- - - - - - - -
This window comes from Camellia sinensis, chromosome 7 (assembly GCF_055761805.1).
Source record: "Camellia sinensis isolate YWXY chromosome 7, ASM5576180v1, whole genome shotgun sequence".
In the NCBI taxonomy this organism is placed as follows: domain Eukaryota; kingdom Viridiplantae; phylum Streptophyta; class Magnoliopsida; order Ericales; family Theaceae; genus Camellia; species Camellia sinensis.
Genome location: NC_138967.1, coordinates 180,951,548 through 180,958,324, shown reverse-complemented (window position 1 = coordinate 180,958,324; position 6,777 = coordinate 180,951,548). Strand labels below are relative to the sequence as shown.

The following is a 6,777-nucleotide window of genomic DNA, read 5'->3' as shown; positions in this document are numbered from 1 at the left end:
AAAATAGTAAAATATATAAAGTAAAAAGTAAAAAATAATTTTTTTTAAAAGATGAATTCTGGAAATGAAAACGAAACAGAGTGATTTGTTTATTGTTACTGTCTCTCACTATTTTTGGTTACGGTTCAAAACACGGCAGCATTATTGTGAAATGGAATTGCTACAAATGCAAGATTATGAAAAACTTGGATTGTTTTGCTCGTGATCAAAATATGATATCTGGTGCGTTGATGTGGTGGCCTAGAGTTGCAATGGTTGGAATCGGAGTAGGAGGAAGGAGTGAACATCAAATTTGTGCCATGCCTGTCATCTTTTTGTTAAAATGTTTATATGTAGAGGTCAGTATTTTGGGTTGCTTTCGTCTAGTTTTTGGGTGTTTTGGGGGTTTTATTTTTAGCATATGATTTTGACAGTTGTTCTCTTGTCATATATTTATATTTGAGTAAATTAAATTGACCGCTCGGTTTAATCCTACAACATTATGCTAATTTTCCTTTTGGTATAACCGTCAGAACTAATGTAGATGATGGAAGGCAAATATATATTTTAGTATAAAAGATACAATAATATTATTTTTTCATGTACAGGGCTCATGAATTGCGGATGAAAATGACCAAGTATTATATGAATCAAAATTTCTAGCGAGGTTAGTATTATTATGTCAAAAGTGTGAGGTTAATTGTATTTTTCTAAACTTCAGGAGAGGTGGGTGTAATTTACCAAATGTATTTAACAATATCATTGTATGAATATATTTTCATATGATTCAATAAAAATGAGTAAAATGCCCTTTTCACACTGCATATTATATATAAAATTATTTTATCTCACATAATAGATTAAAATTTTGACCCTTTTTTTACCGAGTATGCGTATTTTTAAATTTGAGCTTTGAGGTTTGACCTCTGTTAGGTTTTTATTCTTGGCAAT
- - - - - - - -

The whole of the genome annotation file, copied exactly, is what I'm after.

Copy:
This window comes from Camellia sinensis, chromosome 7 (assembly GCF_055761805.1).
Source record: "Camellia sinensis isolate YWXY chromosome 7, ASM5576180v1, whole genome shotgun sequence".
In the NCBI taxonomy this organism is placed as follows: domain Eukaryota; kingdom Viridiplantae; phylum Streptophyta; class Magnoliopsida; order Ericales; family Theaceae; genus Camellia; species Camellia sinensis.
Genome location: NC_138967.1, coordinates 180,951,548 through 180,958,324, shown reverse-complemented (window position 1 = coordinate 180,958,324; position 6,777 = coordinate 180,951,548). Strand labels below are relative to the sequence as shown.

The following is a 6,777-nucleotide window of genomic DNA, read 5'->3' as shown; positions in this document are numbered from 1 at the left end:
AAAATAGTAAAATATATAAAGTAAAAAGTAAAAAATAATTTTTTTTAAAAGATGAATTCTGGAAATGAAAACGAAACAGAGTGATTTGTTTATTGTTACTGTCTCTCACTATTTTTGGTTACGGTTCAAAACACGGCAGCATTATTGTGAAATGGAATTGCTACAAATGCAAGATTATGAAAAACTTGGATTGTTTTGCTCGTGATCAAAATATGATATCTGGTGCGTTGATGTGGTGGCCTAGAGTTGCAATGGTTGGAATCGGAGTAGGAGGAAGGAGTGAACATCAAATTTGTGCCATGCCTGTCATCTTTTTGTTAAAATGTTTATATGTAGAGGTCAGTATTTTGGGTTGCTTTCGTCTAGTTTTTGGGTGTTTTGGGGGTTTTATTTTTAGCATATGATTTTGACAGTTGTTCTCTTGTCATATATTTATATTTGAGTAAATTAAATTGACCGCTCGGTTTAATCCTACAACATTATGCTAATTTTCCTTTTGGTATAACCGTCAGAACTAATGTAGATGATGGAAGGCAAATATATATTTTAGTATAAAAGATACAATAATATTATTTTTTCATGTACAGGGCTCATGAATTGCGGATGAAAATGACCAAGTATTATATGAATCAAAATTTCTAGCGAGGTTAGTATTATTATGTCAAAAGTGTGAGGTTAATTGTATTTTTCTAAACTTCAGGAGAGGTGGGTGTAATTTACCAAATGTATTTAACAATATCATTGTATGAATATATTTTCATATGATTCAATAAAAATGAGTAAAATGCCCTTTTCACACTGCATATTATATATAAAATTATTTTATCTCACATAATAGATTAAAATTTTGACCCTTTTTTTACCGAGTATGCGTATTTTTAAATTTGAGCTTTGAGGTTTGACCTCTGTTAGGTTTTTATTCTTGGCAAT